She has shared joys and heartaches with her patients with equal grace and gentility. The man who was having heart surgery and was understandably worried had Nurse Betty by his side and was so grateful that he and his family came to see her at WakeMed after his recovery was underway. The mother who had a stillborn baby and asked Nurse Betty to carry the baby to the priest for the last rites.
Moments that make the heart soar and make it break.
And four years ago, your correspondent wrote about her after she prepped him for a kidney stone procedure. Then she had no plans to retire. At 72, she intended to keep going until the time was right.
And now it is.
Betty McGee nursed thousands of people in 54 years at WakeMed (and under its previous names), working in the pre-surgical area and with expectant mothers. When she started, nurses did everything. But with every change, she adjusted: learned new computer systems, kept up with changes in treatments. She was not going to be left behind, and she wasn’t. But now it’s time, she says, to stand down and leave the tasks to others, to get on with another phase of life while she feels good and still has the urge to travel.
So when she clocks out in the mid-afternoon on Dec. 15, she wants it to be just another day in her career. No fuss. Nothing special. Her colleagues doubtless will not listen to that, and they should not. Nurse Betty is WakeMed’s longest-serving employee and certainly one of its most beloved. And still, at 76, she views her career as a “hobby I got paid for,” a cheery outlook that has been reflected in her work every hour, every day.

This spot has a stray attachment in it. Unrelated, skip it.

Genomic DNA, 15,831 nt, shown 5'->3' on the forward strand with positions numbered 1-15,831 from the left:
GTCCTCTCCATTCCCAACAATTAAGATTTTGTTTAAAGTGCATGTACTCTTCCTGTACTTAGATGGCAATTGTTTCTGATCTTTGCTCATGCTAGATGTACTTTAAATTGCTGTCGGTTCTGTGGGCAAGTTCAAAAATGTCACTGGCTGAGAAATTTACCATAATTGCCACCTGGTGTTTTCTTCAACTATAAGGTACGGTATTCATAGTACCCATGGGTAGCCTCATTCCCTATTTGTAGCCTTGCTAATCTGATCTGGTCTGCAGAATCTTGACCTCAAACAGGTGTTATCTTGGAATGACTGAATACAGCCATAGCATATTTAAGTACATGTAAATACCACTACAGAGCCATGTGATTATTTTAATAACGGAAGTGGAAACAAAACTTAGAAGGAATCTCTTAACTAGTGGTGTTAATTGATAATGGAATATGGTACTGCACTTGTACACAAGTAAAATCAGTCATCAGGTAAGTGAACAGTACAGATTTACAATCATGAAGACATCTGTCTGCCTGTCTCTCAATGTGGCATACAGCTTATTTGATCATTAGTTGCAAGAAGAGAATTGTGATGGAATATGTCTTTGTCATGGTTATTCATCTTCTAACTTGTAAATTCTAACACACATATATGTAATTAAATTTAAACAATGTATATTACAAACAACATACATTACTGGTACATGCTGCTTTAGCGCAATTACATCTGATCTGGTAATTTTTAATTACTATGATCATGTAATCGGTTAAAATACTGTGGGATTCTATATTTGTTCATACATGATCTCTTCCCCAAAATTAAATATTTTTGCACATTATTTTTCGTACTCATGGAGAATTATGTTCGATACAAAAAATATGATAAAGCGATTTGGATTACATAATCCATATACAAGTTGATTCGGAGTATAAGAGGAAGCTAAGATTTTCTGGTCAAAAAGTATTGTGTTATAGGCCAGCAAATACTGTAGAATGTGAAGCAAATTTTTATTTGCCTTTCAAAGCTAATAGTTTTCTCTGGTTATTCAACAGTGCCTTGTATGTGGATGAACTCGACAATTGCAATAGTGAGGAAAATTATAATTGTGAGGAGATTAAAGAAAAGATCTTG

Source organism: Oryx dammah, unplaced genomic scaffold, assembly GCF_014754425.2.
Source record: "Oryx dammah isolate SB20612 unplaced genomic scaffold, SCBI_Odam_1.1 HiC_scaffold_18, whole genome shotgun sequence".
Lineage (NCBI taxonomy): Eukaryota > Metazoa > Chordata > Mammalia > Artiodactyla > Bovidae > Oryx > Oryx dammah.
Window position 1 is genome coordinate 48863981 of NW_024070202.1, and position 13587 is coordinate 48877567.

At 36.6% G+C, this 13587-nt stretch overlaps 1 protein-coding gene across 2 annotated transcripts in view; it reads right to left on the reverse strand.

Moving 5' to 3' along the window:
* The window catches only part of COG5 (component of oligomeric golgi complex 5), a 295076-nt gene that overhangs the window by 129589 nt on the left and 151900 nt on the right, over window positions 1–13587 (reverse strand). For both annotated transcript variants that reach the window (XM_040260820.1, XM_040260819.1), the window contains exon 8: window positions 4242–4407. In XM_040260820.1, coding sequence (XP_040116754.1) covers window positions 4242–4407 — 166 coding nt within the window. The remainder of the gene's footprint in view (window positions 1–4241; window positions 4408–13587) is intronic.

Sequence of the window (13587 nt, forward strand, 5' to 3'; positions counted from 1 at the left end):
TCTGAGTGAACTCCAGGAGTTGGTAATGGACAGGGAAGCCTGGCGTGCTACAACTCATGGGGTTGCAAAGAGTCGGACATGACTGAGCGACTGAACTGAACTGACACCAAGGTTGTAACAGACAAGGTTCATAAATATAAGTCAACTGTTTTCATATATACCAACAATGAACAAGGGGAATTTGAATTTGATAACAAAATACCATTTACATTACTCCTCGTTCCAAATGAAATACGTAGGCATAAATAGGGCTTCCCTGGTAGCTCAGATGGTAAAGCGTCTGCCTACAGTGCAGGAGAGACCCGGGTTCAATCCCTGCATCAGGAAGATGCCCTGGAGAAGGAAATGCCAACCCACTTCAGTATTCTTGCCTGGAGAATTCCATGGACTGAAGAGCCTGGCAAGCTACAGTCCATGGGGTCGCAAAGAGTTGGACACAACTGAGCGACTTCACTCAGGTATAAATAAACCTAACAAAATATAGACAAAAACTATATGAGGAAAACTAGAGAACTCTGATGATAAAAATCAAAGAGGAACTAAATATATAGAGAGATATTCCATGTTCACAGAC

She’s taken care of many folks of all backgrounds in the community, some because patients heard of her through friends who told them, “Be sure to see if you can be with Nurse Betty.” And she’s handled some of the patients who required a little extra attention, the ones who were having a little more than the regular anxiety.
When their surgeries are done, some stay in touch. “Oh, sometimes they want me to come see them after surgery,” she said, “and I do, you know, if I can. You try to meet all the patients’ needs, to treat people with dignity and respect.” Always, she has wanted to stay on the floor, with those patients. No management, thanks. “I became a nurse because you have people who are sick and need care. I have wanted to be a bedside nurse all of my life.”
When she started at WakeMed, she also worked weekends at another hospital. She was raising two sons. Widowed at 35, she took care of her two sons, both of them giving her pride as they grew up. She lost one of them last year. She carries on, focusing on grandchildren, something retirement will provide her with more time to do.
Maybe it was her own heartbreaks along with the joys in good friends, the success of her children and the affection of her grandchildren that have made her perfectly suited to the profession she chose. Nurse Betty has known all of the feelings that her patients have known. She has as well not been afraid to sympathize, to pat their hands and their heads, to give them hope and to offer them sympathy.
Now there will be travel. And picking up grandchildren at school. There’s the new “retirement car.” Yes, life delivered some tough blows along the way, but always she kept going, keeping in mind, she says, that historic image of Florence Nightingale carrying her lamp to watch over wounded soldiers. Toward the end of our conversation, she brings up that lamp, one of her inspirations.
She’s been an inspiration herself, where it counts. “When I told my son I was going to talk to you, he said, ‘Be sure to tell him you’re my hero.’ ” She wasn’t bragging, just thought it was kind of nice. Yes it was. And if her son’s taking a survey of those who feel likewise, lots of hands are going to be raised.
Deputy editorial page editor Jim Jenkins can be reached at 919-829-4513 and at firstname.lastname@example.org